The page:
WASHINGTON – U.S. Senators John Boozman (R-AR) and Tom Cotton (R-AR) and U.S. Representatives Rick Crawford (AR-01), French Hill (AR-02), Steve Womack (AR-03) and Bruce Westerman (AR-04) sent a letter today to Department of Energy (DOE) Secretary Rick Perry outlining Clean Line Energy Partners’ failure to comply with the agreement signed with the Department and urged Secretary Perry to pause or terminate the Plains and Eastern Clean Line Project.
Late last year, Clean Line Energy Partners sold its Oklahoma assets to a company not mentioned in the agreement with the DOE. It also dropped its interconnection agreement with the Tennessee Valley Authority, the most significant potential energy customer for the Project.
“With the Project eminently unable to reach the pre-conditions set out in the Agreement, and the uncertainty of an altered Clean Line Project which has not been properly studied, the Arkansas delegation requests that the DOE pause the Project to either study or terminate its participation before the deadline,” members wrote.
The Arkansas Congressional Delegation has fought against this federal overreach by introducing the Assuring Private Property Rights Over Vast Access to Lands (APPROVAL) Act, for the past two Congresses. This legislation would restore states’ rights. It would require the DOE to obtain the approval of both the governor and the state’s public service commission before exercising the federal power of eminent domain to acquire property for Section 1222 transmission projects.
The full text of the letter is below.
Dear Secretary Perry,
Following our September 25, 2017 meeting regarding the Plains and Eastern Clean Line Participation Agreement (Agreement), we write today to bring new developments to your attention concerning the Department of Energy’s (DOE) participation in the Plains and Eastern Clean Line Project (Project). We appreciate the time and diligence you’ve given to our concerns.
First you should be aware that in December, Clean Line Energy Partners announced it had sold the entirety of the Project’s Oklahoma assets to a company unmentioned in the Agreement. Also late last year, Clean Line Energy Partners dropped its interconnection agreement with the Tennessee Valley Authority (TVA), the Project’s most significant potential customer on the eastern end of the 700-mile transmission line. Without an interconnection agreement, it is reasonable to conclude the Project’s ultimate delivery of energy is not expected to occur for at least several more years.
Meanwhile in Arkansas, there are landowners who agreed to easements, who now face an uncertain future, due to the circumstances in Oklahoma and Tennessee. The essentially new Clean Line Project has put these landowners in a special predicament where they face potentially debilitating outcomes with indefinite resolution.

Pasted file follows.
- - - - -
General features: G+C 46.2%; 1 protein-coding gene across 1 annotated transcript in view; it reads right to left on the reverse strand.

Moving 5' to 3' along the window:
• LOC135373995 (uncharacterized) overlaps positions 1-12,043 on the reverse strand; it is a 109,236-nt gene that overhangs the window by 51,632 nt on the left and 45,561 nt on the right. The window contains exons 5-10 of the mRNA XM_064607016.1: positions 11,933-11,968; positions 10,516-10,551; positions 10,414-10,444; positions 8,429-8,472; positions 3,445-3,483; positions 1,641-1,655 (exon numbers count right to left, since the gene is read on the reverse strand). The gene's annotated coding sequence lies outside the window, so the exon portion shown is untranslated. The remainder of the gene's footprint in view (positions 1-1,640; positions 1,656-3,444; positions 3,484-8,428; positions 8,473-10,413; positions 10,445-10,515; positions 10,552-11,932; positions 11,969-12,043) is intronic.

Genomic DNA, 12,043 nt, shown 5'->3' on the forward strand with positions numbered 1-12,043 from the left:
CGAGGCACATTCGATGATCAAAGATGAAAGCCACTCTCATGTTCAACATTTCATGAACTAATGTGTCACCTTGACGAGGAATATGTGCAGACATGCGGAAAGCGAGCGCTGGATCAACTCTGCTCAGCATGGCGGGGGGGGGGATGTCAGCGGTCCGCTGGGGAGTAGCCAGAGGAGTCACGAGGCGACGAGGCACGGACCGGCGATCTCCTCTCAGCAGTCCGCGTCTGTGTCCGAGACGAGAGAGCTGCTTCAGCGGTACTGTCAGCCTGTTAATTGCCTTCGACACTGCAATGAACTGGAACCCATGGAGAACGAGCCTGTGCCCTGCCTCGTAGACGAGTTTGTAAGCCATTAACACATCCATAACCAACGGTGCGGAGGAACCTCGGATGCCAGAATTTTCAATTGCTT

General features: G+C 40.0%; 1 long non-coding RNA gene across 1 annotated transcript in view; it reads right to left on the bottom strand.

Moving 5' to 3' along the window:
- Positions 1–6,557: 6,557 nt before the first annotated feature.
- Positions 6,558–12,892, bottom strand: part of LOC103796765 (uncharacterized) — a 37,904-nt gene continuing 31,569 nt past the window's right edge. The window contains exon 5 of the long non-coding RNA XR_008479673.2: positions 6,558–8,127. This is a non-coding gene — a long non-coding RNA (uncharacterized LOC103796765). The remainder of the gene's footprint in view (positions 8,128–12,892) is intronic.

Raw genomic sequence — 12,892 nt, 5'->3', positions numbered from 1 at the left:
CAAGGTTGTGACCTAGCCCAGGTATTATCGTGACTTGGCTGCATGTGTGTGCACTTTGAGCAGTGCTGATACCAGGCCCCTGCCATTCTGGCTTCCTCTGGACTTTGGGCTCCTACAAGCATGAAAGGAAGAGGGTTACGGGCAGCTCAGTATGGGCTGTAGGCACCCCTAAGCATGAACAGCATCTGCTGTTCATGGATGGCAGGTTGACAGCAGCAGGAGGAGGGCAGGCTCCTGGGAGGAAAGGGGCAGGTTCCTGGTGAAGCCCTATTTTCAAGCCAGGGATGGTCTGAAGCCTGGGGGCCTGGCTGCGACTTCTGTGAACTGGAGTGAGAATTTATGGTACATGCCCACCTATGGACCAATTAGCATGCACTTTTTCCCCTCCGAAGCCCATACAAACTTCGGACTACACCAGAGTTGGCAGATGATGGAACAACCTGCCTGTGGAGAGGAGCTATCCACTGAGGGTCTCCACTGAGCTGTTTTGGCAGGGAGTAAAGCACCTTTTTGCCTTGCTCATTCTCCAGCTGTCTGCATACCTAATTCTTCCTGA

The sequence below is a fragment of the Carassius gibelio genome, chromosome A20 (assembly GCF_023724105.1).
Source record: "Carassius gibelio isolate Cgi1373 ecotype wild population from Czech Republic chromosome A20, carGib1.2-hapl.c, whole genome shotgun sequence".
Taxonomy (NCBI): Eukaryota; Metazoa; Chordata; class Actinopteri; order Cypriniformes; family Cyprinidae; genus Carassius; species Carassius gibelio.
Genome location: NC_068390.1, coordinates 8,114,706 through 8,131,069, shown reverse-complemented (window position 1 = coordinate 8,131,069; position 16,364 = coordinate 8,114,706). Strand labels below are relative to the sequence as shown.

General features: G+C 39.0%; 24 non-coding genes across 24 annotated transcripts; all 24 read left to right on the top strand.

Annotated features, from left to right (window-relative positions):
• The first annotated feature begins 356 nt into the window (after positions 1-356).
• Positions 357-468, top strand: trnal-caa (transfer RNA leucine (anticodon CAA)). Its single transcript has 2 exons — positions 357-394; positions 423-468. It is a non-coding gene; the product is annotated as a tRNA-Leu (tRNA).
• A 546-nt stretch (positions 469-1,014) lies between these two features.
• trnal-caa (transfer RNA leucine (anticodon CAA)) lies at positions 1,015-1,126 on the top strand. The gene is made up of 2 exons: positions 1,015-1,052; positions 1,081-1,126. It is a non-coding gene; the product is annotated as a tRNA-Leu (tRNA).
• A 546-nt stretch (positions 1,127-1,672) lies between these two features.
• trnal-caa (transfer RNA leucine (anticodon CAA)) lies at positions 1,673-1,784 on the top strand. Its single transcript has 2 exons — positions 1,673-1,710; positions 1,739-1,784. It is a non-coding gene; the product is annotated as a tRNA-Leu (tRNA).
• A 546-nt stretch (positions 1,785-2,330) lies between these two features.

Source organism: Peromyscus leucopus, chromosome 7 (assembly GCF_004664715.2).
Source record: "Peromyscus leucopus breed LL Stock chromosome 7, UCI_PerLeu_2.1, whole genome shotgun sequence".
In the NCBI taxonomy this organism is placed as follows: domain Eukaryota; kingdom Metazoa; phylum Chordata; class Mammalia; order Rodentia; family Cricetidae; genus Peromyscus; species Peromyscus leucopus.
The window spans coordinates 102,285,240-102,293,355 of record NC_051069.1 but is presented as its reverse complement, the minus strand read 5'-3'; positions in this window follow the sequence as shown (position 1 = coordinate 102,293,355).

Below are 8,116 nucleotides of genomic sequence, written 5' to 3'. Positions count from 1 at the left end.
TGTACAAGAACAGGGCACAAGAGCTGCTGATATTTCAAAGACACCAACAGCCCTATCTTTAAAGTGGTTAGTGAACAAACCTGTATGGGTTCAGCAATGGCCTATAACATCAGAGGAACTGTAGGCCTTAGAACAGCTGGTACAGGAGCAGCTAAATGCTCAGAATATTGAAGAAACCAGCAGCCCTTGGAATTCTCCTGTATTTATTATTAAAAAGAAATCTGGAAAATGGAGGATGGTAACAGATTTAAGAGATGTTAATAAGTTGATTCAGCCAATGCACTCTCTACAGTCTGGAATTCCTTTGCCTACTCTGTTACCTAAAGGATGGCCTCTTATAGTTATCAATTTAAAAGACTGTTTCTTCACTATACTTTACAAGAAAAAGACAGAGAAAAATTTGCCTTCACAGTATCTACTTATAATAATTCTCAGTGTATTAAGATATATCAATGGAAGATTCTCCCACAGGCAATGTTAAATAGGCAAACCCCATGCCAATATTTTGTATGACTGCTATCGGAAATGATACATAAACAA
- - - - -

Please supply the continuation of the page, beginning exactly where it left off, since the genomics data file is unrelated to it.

We understand this is a problem your agency inherited from the previous Administration. Therefore, we have included suggestions to either pause the project or detach the DOE from this case of gross federal government overreach. We request that you give our suggestions your full consideration.
The Clean Line Energy Partners’ sale of Oklahoma assets changes the current version of the Project from the one in which DOE originally agreed to participate. It is clear this drastically changes the Project scope originally agreed to by the DOE. Therefore, we request that the DOE immediately pause the Project and conduct a new study to see if the scope of the altered Project is achievable. If you are unwilling or unable to conduct a new study, we ask that you explain the DOE’s justification of participation following this sale.
Additionally, Article VII of the Agreement enumerates many occurrences where the DOE may terminate its participation. We believe one option is especially pertinent as follows: “(B) the Commencement Date has not occurred by December 31, 2018.” In light of the recent events previously mentioned, it is reasonable to anticipate failure to achieve this deadline.
With the Project eminently unable to reach the pre-conditions set out in the Agreement, and the uncertainty of an altered Clean Line Project which has not been properly studied, the Arkansas delegation requests that the DOE pause the Project to either study or terminate its participation before the deadline.
Once again, we appreciate the time and diligence you and the DOE have given to this matter. We believe that Clean Line Energy Partners will be unable to meet the pre-conditions set out in the Agreement and the DOE is justified in terminating the Agreement by the end of this year. As a champion of states’ rights throughout your career, we ask that you continue to work with us to end this lingering overreach of the previous Administration.
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